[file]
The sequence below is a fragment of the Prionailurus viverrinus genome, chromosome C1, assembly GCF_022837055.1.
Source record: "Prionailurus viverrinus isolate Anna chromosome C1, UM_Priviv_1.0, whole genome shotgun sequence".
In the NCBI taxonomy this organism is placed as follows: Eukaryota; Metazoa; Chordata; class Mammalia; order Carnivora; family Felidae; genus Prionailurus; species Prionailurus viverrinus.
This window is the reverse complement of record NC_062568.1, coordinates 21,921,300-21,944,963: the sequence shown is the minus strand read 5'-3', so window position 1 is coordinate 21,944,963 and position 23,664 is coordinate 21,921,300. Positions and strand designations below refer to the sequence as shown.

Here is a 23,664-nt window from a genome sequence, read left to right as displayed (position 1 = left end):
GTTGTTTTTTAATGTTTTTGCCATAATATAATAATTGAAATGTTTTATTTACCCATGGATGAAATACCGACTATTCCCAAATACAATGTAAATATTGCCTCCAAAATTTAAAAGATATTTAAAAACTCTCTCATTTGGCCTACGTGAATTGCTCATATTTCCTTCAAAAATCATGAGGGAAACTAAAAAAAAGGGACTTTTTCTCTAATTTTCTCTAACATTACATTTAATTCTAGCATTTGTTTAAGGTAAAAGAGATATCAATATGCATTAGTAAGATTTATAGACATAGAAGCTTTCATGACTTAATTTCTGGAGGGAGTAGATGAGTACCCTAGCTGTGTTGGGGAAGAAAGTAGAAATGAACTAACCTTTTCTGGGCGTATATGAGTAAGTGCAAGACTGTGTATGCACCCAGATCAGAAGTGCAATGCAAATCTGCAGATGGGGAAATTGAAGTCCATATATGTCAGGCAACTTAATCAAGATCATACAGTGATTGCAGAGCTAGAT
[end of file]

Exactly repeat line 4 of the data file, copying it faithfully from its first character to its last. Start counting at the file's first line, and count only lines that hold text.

This window is the reverse complement of record NC_062568.1, coordinates 21,921,300-21,944,963: the sequence shown is the minus strand read 5'-3', so window position 1 is coordinate 21,944,963 and position 23,664 is coordinate 21,921,300. Positions and strand designations below refer to the sequence as shown.